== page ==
Last Congress' bill had 33 cosponsors, my legislation has about 170. We're moving in the right direction. Again, Madam Chair; thank you for holding today's hearing, and I thank you for the opportunity to make an opening statement.
Chair MEYERS. Thank you. Mr. Sensenbrenner, and we hope that you'll be able to return to the Committee later. Mr. LaFalce.
Mr. LAFALCE. Thank you very much, Madam Chair. We are holding a hearing this morning, very appropriately, on an issue that is controversial and very complex. We all want to be fair, but to be fair in music licensing while laudable, is not readily definable. Fairness depends on one's perspectives very often and one's interest, and there are clashes of valid but competing interests.
The small business owner who plays radio music over a speaker to improve the ambiance of his or her restaurant or store may believe that turning on the radio without having to pay a fee for music should be a personal right. But the composer of the music who's small business is to create music for public enjoyment expects and must be remunerated for the use of his intellectual property.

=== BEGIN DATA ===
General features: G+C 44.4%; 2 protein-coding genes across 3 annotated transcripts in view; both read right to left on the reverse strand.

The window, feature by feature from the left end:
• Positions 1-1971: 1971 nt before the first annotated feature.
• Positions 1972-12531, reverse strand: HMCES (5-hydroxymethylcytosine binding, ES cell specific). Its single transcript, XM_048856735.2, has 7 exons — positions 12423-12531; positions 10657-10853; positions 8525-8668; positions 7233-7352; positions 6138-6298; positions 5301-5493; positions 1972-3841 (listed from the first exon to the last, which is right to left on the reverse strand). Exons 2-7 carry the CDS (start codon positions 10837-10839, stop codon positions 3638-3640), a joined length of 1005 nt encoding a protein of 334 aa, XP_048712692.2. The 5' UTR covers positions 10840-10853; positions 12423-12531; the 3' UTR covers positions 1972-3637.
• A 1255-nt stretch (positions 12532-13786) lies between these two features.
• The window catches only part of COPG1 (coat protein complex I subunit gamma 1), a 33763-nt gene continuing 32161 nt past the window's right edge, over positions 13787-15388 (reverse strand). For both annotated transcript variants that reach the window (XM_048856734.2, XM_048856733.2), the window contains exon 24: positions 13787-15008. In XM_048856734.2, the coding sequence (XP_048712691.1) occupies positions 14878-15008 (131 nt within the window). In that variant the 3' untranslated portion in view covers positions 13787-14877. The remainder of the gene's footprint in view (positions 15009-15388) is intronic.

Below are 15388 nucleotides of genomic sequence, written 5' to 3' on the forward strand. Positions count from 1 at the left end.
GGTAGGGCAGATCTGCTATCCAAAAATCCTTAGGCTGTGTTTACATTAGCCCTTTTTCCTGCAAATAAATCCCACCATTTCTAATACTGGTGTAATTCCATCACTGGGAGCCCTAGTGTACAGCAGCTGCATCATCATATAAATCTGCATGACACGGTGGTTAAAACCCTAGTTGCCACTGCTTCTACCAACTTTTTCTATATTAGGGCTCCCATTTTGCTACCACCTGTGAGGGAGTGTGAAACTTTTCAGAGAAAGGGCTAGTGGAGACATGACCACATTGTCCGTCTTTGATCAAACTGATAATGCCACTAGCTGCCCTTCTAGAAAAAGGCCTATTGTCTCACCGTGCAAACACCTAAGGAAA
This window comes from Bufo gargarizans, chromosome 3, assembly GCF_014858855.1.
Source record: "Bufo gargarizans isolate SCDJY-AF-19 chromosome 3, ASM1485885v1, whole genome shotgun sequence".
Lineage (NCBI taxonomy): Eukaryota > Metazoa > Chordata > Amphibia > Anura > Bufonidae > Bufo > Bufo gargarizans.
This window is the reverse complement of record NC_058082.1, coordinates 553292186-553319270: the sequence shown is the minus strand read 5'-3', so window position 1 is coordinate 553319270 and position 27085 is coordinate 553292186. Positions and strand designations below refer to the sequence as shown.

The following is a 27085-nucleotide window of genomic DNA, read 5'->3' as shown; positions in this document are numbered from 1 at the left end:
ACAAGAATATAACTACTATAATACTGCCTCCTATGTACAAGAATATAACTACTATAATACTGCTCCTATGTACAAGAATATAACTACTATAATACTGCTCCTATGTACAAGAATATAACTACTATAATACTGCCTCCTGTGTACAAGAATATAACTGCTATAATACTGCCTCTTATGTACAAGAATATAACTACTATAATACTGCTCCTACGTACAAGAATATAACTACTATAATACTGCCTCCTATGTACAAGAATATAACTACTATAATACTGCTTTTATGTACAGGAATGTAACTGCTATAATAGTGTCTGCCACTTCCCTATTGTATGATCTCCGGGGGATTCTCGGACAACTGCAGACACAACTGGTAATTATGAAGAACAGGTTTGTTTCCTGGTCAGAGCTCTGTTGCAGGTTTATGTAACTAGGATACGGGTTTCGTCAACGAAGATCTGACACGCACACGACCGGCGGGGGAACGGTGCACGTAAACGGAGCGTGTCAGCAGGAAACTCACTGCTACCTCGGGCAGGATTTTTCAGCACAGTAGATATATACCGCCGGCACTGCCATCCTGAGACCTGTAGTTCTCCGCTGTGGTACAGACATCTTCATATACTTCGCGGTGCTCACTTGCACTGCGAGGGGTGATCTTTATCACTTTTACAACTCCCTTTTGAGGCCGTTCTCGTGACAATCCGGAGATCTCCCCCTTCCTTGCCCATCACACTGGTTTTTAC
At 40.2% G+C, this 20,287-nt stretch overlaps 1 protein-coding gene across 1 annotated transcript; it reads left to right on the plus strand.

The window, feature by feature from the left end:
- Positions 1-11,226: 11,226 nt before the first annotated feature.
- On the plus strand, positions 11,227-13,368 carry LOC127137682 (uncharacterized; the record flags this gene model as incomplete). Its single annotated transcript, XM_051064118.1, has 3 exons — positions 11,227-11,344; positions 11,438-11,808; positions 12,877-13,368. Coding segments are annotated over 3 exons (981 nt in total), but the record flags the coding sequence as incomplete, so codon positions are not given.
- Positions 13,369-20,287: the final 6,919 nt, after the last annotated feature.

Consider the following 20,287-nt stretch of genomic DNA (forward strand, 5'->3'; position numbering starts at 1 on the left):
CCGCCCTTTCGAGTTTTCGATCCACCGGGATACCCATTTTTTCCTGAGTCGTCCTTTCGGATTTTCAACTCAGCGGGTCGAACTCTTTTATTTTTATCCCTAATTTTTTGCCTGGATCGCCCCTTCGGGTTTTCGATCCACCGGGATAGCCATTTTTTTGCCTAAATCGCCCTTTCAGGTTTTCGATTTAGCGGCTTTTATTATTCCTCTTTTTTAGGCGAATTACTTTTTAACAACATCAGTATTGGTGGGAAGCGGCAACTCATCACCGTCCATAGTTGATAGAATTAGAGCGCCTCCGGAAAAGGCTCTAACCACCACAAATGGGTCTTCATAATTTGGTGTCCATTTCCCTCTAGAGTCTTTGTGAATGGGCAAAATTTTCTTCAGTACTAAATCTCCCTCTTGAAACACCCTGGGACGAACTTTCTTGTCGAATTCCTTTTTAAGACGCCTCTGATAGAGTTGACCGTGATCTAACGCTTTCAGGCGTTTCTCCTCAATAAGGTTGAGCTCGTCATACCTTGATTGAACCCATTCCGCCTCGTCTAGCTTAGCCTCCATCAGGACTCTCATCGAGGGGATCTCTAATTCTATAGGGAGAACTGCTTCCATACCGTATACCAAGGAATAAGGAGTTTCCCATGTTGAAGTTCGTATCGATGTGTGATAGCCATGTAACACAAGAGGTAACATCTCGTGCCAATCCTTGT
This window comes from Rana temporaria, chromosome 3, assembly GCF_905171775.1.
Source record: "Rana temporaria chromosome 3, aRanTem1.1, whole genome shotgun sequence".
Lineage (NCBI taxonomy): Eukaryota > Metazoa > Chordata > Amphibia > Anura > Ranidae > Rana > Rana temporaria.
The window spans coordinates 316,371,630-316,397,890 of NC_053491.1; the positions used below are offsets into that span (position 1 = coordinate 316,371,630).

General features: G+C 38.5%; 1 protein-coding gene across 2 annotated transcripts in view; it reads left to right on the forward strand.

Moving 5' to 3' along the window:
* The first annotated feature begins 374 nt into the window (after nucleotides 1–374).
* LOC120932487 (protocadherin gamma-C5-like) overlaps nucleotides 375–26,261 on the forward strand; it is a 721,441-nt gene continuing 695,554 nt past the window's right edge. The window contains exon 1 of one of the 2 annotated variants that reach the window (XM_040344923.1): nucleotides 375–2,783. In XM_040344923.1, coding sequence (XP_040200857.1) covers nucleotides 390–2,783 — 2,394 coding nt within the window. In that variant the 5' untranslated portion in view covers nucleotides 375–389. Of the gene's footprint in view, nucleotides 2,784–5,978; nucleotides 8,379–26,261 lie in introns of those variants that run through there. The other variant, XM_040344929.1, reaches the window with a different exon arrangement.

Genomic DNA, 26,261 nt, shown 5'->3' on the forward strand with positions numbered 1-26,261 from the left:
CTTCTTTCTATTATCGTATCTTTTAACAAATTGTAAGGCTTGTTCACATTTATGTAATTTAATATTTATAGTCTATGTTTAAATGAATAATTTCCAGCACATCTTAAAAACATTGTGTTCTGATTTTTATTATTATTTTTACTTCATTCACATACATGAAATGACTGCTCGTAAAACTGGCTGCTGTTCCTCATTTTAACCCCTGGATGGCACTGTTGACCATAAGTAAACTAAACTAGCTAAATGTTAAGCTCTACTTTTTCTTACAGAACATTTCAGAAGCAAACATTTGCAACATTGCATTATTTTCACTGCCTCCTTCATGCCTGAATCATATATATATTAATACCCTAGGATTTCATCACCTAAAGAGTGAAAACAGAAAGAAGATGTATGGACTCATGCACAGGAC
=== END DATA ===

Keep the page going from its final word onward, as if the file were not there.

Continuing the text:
How do writers and publishers of music know when business establishments across the country are playing their music? I'm told that only 3 percent of music users volunteer to license copyrighted music. The other 97 percent of music users must be identified by the property rights organizations who then negotiate a licensing agreement.
We must be careful not to assume that all the proponents of H.R. 789 are small business owners, particularly restaurant owners. Some chain restaurants after all are large corporations. Some who strongly support this legislation do not even license the music they
use from the property rights organizations, such as the American Society of Composers, Authors and Publishers (ASCAP).
For example, Red Lobster and the Olive Garden rent background music from businesses like Muzak, who tape music for this purpose. Muzak has the licensing agreement with ASCAP, not these restaurant chains.
In cases of franchise restaurants, we're not talking about small business, that need protection. McDonald's and Pizza Hut are large corporations. Pizza Hut, in fact, has negotiated chain licenses with ASCAP for all it's restaurants, both the ones the corporation manages and the franchises.